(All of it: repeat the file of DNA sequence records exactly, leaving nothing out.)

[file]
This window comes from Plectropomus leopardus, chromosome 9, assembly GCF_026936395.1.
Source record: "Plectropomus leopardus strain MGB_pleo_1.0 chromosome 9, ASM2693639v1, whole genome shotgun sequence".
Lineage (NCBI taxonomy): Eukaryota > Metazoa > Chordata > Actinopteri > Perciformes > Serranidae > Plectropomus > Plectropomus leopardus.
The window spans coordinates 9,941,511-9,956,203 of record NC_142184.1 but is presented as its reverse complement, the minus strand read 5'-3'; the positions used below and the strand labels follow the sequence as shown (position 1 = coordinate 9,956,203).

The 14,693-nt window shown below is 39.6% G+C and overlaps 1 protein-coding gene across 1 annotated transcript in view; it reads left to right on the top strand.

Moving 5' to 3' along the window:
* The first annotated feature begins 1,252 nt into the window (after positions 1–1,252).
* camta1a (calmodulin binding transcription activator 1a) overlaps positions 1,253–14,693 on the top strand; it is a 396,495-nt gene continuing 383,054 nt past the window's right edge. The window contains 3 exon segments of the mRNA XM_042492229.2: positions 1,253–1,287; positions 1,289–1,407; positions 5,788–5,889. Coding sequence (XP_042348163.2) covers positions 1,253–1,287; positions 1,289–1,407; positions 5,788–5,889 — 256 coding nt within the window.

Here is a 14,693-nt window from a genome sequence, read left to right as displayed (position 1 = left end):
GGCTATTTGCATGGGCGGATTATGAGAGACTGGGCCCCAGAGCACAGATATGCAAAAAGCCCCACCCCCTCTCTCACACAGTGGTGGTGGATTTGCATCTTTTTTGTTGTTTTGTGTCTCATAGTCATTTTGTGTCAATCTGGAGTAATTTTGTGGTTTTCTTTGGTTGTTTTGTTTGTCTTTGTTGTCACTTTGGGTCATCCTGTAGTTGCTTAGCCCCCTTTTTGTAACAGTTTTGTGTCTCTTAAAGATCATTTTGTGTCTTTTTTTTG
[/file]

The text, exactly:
This window comes from Plectropomus leopardus, chromosome 9, assembly GCF_026936395.1.
Source record: "Plectropomus leopardus strain MGB_pleo_1.0 chromosome 9, ASM2693639v1, whole genome shotgun sequence".
Lineage (NCBI taxonomy): Eukaryota > Metazoa > Chordata > Actinopteri > Perciformes > Serranidae > Plectropomus > Plectropomus leopardus.
The window spans coordinates 9,941,511-9,956,203 of record NC_142184.1 but is presented as its reverse complement, the minus strand read 5'-3'; the positions used below and the strand labels follow the sequence as shown (position 1 = coordinate 9,956,203).

The 14,693-nt window shown below is 39.6% G+C and overlaps 1 protein-coding gene across 1 annotated transcript in view; it reads left to right on the top strand.

Moving 5' to 3' along the window:
* The first annotated feature begins 1,252 nt into the window (after positions 1–1,252).
* camta1a (calmodulin binding transcription activator 1a) overlaps positions 1,253–14,693 on the top strand; it is a 396,495-nt gene continuing 383,054 nt past the window's right edge. The window contains 3 exon segments of the mRNA XM_042492229.2: positions 1,253–1,287; positions 1,289–1,407; positions 5,788–5,889. Coding sequence (XP_042348163.2) covers positions 1,253–1,287; positions 1,289–1,407; positions 5,788–5,889 — 256 coding nt within the window.

Here is a 14,693-nt window from a genome sequence, read left to right as displayed (position 1 = left end):
GGCTATTTGCATGGGCGGATTATGAGAGACTGGGCCCCAGAGCACAGATATGCAAAAAGCCCCACCCCCTCTCTCACACAGTGGTGGTGGATTTGCATCTTTTTTGTTGTTTTGTGTCTCATAGTCATTTTGTGTCAATCTGGAGTAATTTTGTGGTTTTCTTTGGTTGTTTTGTTTGTCTTTGTTGTCACTTTGGGTCATCCTGTAGTTGCTTAGCCCCCTTTTTGTAACAGTTTTGTGTCTCTTAAAGATCATTTTGTGTCTTTTTTTTG